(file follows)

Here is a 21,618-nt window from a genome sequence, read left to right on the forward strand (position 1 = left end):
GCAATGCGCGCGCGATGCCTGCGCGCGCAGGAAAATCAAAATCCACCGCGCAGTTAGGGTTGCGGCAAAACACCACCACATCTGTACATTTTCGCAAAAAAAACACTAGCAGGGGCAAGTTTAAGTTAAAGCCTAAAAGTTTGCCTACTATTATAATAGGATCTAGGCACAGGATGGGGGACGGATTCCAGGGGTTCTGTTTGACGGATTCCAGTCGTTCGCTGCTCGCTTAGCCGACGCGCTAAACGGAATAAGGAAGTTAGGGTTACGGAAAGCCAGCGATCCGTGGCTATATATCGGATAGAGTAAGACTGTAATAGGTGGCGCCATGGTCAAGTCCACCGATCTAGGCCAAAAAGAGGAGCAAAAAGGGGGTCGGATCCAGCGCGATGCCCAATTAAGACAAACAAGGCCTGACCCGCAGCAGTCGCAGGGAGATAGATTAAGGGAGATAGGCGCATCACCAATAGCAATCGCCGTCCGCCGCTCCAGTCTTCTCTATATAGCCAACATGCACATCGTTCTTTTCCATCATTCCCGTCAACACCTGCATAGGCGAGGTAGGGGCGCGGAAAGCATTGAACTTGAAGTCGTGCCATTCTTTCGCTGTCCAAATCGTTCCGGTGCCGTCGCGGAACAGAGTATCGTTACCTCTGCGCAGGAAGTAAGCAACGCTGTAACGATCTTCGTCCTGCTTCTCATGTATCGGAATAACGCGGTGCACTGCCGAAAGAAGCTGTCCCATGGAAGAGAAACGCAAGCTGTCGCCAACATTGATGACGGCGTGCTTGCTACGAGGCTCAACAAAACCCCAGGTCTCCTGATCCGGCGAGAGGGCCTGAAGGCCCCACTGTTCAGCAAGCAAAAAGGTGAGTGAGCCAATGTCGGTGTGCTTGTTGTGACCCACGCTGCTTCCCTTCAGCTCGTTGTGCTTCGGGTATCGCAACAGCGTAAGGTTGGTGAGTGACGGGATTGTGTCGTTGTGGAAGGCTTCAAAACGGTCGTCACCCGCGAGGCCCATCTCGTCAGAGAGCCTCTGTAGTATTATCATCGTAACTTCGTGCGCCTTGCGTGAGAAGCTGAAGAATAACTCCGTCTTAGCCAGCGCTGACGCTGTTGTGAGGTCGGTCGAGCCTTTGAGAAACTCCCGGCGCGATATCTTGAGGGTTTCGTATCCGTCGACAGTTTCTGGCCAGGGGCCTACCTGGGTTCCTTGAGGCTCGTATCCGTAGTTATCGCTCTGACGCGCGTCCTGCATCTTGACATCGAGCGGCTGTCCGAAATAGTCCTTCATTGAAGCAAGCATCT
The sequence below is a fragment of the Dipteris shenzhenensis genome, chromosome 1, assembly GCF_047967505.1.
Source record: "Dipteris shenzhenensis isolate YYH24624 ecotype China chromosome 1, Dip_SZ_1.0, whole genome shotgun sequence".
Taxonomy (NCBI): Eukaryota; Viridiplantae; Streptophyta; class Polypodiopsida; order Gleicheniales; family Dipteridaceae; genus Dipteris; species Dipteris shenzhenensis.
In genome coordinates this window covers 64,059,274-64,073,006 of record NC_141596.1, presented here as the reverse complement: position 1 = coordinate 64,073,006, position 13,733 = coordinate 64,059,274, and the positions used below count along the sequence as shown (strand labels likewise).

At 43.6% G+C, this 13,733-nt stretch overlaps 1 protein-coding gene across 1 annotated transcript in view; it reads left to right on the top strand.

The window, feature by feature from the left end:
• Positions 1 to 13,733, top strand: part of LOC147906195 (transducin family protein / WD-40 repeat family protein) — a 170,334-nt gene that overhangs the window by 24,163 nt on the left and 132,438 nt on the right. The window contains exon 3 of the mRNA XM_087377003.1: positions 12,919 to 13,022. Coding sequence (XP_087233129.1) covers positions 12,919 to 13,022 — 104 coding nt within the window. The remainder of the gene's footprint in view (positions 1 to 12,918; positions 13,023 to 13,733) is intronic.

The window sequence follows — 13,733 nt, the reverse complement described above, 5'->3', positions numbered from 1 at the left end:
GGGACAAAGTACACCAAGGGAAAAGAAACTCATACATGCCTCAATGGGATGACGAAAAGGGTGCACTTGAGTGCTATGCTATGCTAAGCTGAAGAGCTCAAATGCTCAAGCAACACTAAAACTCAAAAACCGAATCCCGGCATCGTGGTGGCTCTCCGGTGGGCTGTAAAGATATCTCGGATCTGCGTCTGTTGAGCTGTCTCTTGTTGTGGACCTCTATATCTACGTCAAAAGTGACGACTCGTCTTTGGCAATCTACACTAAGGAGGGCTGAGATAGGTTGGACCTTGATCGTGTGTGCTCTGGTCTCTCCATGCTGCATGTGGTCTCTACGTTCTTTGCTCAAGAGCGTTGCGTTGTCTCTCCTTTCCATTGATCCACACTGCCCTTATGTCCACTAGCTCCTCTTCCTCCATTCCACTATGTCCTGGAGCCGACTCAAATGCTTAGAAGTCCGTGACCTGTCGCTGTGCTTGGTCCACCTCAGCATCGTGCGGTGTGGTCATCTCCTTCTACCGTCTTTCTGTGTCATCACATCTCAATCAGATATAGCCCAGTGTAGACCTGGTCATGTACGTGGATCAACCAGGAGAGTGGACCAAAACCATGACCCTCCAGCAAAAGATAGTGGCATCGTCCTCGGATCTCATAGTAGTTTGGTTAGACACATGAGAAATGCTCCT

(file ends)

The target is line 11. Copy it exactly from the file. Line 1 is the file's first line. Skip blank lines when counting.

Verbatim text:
GGGACAAAGTACACCAAGGGAAAAGAAACTCATACATGCCTCAATGGGATGACGAAAAGGGTGCACTTGAGTGCTATGCTATGCTAAGCTGAAGAGCTCAAATGCTCAAGCAACACTAAAACTCAAAAACCGAATCCCGGCATCGTGGTGGCTCTCCGGTGGGCTGTAAAGATATCTCGGATCTGCGTCTGTTGAGCTGTCTCTTGTTGTGGACCTCTATATCTACGTCAAAAGTGACGACTCGTCTTTGGCAATCTACACTAAGGAGGGCTGAGATAGGTTGGACCTTGATCGTGTGTGCTCTGGTCTCTCCATGCTGCATGTGGTCTCTACGTTCTTTGCTCAAGAGCGTTGCGTTGTCTCTCCTTTCCATTGATCCACACTGCCCTTATGTCCACTAGCTCCTCTTCCTCCATTCCACTATGTCCTGGAGCCGACTCAAATGCTTAGAAGTCCGTGACCTGTCGCTGTGCTTGGTCCACCTCAGCATCGTGCGGTGTGGTCATCTCCTTCTACCGTCTTTCTGTGTCATCACATCTCAATCAGATATAGCCCAGTGTAGACCTGGTCATGTACGTGGATCAACCAGGAGAGTGGACCAAAACCATGACCCTCCAGCAAAAGATAGTGGCATCGTCCTCGGATCTCATAGTAGTTTGGTTAGACACATGAGAAATGCTCCT